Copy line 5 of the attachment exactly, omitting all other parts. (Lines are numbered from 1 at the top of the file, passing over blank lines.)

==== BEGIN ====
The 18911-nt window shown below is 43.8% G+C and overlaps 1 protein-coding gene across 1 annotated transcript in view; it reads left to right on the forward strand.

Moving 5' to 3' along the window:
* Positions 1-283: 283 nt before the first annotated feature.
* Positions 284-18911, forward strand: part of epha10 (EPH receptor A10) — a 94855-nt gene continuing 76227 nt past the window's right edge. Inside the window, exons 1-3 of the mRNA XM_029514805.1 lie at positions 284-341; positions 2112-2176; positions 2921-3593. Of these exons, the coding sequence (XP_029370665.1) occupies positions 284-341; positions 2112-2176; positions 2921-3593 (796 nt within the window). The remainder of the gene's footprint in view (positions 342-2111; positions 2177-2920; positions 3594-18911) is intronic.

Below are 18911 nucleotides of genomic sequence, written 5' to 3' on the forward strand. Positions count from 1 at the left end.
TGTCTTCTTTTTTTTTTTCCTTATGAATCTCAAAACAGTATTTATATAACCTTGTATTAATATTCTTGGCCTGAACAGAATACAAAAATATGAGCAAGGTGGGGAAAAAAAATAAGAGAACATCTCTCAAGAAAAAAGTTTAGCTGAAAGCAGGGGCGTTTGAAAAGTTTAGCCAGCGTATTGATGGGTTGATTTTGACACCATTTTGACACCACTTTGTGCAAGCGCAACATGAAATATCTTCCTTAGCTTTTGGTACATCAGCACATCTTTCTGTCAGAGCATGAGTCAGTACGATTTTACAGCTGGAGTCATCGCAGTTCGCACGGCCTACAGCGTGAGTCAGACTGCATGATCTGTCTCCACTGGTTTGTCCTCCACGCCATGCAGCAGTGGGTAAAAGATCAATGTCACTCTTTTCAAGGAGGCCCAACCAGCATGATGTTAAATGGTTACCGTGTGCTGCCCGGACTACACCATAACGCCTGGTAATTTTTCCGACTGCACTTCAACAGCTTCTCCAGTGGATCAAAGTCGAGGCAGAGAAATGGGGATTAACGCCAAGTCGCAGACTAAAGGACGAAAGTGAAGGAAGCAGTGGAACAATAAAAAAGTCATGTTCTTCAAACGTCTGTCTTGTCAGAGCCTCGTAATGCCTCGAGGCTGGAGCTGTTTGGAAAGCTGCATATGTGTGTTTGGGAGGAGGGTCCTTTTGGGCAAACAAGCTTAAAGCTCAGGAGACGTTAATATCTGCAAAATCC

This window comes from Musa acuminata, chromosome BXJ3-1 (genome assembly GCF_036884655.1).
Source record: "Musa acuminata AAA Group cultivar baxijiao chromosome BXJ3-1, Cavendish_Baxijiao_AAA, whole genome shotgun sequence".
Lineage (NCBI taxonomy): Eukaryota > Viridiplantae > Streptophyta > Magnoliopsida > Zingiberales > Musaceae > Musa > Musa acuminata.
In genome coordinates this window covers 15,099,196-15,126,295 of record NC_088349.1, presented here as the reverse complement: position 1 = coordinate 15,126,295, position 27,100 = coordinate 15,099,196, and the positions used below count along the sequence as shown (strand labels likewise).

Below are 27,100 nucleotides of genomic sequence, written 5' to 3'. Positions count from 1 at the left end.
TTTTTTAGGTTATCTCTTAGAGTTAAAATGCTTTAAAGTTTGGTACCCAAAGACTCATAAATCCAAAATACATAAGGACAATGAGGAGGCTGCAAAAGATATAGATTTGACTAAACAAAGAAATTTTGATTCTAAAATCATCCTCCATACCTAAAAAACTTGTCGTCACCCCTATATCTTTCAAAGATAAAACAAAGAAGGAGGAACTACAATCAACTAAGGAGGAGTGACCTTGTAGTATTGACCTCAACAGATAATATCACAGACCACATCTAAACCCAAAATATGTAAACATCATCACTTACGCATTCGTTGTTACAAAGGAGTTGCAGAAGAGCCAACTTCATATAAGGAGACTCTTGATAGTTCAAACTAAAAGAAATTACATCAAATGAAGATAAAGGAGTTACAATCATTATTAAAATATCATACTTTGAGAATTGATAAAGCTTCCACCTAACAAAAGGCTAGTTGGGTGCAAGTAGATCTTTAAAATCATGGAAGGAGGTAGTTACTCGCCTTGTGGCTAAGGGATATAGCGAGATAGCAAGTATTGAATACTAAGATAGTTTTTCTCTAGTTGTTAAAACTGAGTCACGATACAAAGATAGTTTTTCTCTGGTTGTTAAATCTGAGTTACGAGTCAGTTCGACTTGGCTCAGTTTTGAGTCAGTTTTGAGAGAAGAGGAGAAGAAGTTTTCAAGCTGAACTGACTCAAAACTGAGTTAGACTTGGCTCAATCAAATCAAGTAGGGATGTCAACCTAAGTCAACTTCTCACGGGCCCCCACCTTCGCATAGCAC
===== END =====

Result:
Below are 18911 nucleotides of genomic sequence, written 5' to 3' on the forward strand. Positions count from 1 at the left end.